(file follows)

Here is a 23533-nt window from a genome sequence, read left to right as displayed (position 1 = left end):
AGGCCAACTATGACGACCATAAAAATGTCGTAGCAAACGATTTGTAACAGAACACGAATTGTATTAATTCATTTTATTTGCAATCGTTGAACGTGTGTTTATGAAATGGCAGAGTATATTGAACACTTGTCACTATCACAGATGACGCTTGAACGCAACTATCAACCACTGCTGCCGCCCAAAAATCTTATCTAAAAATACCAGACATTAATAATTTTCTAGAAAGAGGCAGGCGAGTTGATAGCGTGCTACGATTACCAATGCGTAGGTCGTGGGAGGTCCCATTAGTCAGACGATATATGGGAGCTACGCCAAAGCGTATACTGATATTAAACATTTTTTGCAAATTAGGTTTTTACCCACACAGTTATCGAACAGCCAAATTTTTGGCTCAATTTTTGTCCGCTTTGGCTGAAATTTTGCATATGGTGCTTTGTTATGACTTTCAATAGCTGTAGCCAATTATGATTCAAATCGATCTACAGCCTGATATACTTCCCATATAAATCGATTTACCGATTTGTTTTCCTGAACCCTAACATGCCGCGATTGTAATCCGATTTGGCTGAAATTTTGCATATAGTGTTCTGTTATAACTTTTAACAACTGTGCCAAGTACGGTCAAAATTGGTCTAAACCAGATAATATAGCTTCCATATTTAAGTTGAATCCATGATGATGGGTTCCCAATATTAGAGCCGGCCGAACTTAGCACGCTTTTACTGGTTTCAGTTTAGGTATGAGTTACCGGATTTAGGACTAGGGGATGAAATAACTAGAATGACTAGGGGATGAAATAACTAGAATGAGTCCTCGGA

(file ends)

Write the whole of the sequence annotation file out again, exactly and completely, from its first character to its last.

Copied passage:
Here is a 23533-nt window from a genome sequence, read left to right as displayed (position 1 = left end):
AGGCCAACTATGACGACCATAAAAATGTCGTAGCAAACGATTTGTAACAGAACACGAATTGTATTAATTCATTTTATTTGCAATCGTTGAACGTGTGTTTATGAAATGGCAGAGTATATTGAACACTTGTCACTATCACAGATGACGCTTGAACGCAACTATCAACCACTGCTGCCGCCCAAAAATCTTATCTAAAAATACCAGACATTAATAATTTTCTAGAAAGAGGCAGGCGAGTTGATAGCGTGCTACGATTACCAATGCGTAGGTCGTGGGAGGTCCCATTAGTCAGACGATATATGGGAGCTACGCCAAAGCGTATACTGATATTAAACATTTTTTGCAAATTAGGTTTTTACCCACACAGTTATCGAACAGCCAAATTTTTGGCTCAATTTTTGTCCGCTTTGGCTGAAATTTTGCATATGGTGCTTTGTTATGACTTTCAATAGCTGTAGCCAATTATGATTCAAATCGATCTACAGCCTGATATACTTCCCATATAAATCGATTTACCGATTTGTTTTCCTGAACCCTAACATGCCGCGATTGTAATCCGATTTGGCTGAAATTTTGCATATAGTGTTCTGTTATAACTTTTAACAACTGTGCCAAGTACGGTCAAAATTGGTCTAAACCAGATAATATAGCTTCCATATTTAAGTTGAATCCATGATGATGGGTTCCCAATATTAGAGCCGGCCGAACTTAGCACGCTTTTACTGGTTTCAGTTTAGGTATGAGTTACCGGATTTAGGACTAGGGGATGAAATAACTAGAATGACTAGGGGATGAAATAACTAGAATGAGTCCTCGGA